- Category: Interviews
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Page 3 of 3GB: Can you give us a quick rundown of all the ex-BioWare folks who have come on board?
Trent: So, Cam and I both put in some time on BG. I ran multiplayer testing for three months at the end of the project, Cam did some help with code and rendering optimizations. We also have Marcia Tofer, who did environment art on Baldur's Gate and art directed Baldur's Gate 2. Marcia is building the new area content along with another BG2 alumni, Russ Rice. Russ did area art and special effects for BG2 and he's hard at work on area art for us right now. John Gallagher who concepted all of BG1 and BG2 has provided a ton of great area concepts for our new content. Keith Soleski is hard at work on scripting. Keith made a tour through QA, then technical production at Bioware. After Dragon magazine and writing some Forgotten Realms novels, Dave Gross did his time at Bioware, going through the James Ohlen design bootcamp and digging into the Bioware method of writing games. We've had some audio assistance from Dave Chan, former audio lead at Bioware. Mike Sass was there to help us early on with the updates "Enhanced Edition" logo and ongoing work. Mike was responsible for all the BG character portraits and a lot of the original promotional artwork. Since we're a small shop, some people have already completed their work and have moved on. For example, John Gallagher is back doing movie / television concept work. We're trying to plan again to ensure we can pull him back for all out future content needs. We're also in the process of bringing another person on to help who people might recognize from another game, but we'll talk about that later.
GB: Have you ever reached out to Alan Miranda and the other folks at Ossian Studios to collaborate on this or another project? Alan and his team seem to have the old school BioWare mentality that runs parallel to what you’re doing with the Enhanced Editions.
Trent: Ahh, Alan Miranda. I love that guy. Alan was the best producer I ever had, he preserved my sanity during the all the crazy times of Neverwinter Nights. I can't really speculate on what Alan and his gang are up to after "The Shadow Sun", but we'd be very happy to collaborate with them on something awesome.
GB: If Baldur’s Gate: Enhanced Edition and Baldur’s Gate II: Enhanced Edition sell well, would you prefer to move on to the remaining Infinity Engine games or pursue an entirely new title in the Baldur’s Gate franchise?
Trent: Regardless of how the game sells, we are committed to making a BG2 Enhanced Edition. We are still discussing the other Infinity Engine games and a potential BG3 with our partners at Wizards of the Coast and Atari. At the moment, we're trying to be flexible and seize the right opportunities. Regardless of the outcome, we will have a team that knows how to make a great RPG and has experience on PC, Mac and iPad, which puts us in a pretty great spot. The recent Kickstarter successes paint a pretty picture for experienced teams executing on the games they love to build, so we're pretty jazzed about the opportunities even if we can't make the other stuff happen.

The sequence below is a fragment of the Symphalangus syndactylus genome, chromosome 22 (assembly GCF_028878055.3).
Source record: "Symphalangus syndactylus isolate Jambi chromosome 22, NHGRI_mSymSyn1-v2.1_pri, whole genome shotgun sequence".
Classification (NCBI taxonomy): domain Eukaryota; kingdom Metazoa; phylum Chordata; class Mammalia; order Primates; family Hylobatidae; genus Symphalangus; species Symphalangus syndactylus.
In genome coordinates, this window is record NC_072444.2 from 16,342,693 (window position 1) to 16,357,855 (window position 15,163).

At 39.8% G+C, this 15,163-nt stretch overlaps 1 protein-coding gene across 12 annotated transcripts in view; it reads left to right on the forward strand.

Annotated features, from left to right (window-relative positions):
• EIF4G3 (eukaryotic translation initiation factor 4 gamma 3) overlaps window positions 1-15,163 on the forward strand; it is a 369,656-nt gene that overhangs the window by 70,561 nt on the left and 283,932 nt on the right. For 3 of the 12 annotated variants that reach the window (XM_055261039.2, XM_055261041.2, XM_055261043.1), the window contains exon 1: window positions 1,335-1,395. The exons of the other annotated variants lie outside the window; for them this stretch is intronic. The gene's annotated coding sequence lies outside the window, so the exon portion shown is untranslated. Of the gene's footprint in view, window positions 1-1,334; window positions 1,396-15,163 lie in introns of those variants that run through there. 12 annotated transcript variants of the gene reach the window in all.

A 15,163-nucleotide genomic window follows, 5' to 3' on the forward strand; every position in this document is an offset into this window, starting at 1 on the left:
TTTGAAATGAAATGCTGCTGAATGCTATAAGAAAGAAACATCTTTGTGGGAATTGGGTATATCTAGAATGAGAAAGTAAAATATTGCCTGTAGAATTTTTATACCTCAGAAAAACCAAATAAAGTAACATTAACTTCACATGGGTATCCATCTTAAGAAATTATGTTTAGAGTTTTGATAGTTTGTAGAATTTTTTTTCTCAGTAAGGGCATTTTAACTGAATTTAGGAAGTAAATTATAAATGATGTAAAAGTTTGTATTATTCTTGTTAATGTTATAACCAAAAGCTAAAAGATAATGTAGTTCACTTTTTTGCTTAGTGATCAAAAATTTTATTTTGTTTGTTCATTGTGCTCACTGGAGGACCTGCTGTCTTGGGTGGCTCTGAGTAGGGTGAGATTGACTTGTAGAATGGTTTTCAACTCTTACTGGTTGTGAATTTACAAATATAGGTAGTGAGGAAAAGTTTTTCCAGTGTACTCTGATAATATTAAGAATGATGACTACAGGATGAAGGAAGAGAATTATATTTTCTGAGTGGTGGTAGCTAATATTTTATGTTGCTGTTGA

GB: Hypothetically speaking, where would you take a new Baldur’s Gate title? Would you shoot for a direct continuation to the Bhaalspawn storyline, explore other plot threads that the original story only briefly touched upon, take the prequel route, or do something entirely unexpected?
Trent: I'd have to go with option B or C. The great story has been told, the player character has become a god-like being at the end of Throne of Bhaal. We need to tell another great story. We would however, link as much as possible to the rich story and characters of the BG series. We're excited to do a BG3, but we need to do a deal in order to make that happen, so we've held off on committing any work to the concept.
GB: Do you think the crazy amount of excitement leading up to the announcement of the Baldur's Gate: Enhanced Edition and the enormous success of the many "old school"-inspired Kickstarter projects say something about the current state of the industry? Are modern publishers and developers completely overlooking what appears to be a huge demand out there for another party-based RPG?
Trent: We were blown away by the excitement around the BG announcement. It was great to see all these people with the same enthusiasm for the games as we have. While our announcement was awesome and the Wasteland kickstarter was a great success, I don't think our market is nearly as large as the market for the latest Call of Battlefield 13 game. As a result, I do not see modern publishers chasing after the opportunity. Party-based RPGs also have a very unique series of requirements from an engine and a development team, so there are added challenges to building the games which limit the number of teams willing to chase after them. If the Wasteland 2 Kickstarter had gone to $20 or $30 million, I think the major publishers would have taken note, but as is, I think we've got a beautiful niche where the teams that love the games can deliver great games to the fans who want to buy them. We're ecstatic to be working in the space and we are really looking forward to delivering some great work for the fans.
GB: Thanks for your time, Trent!
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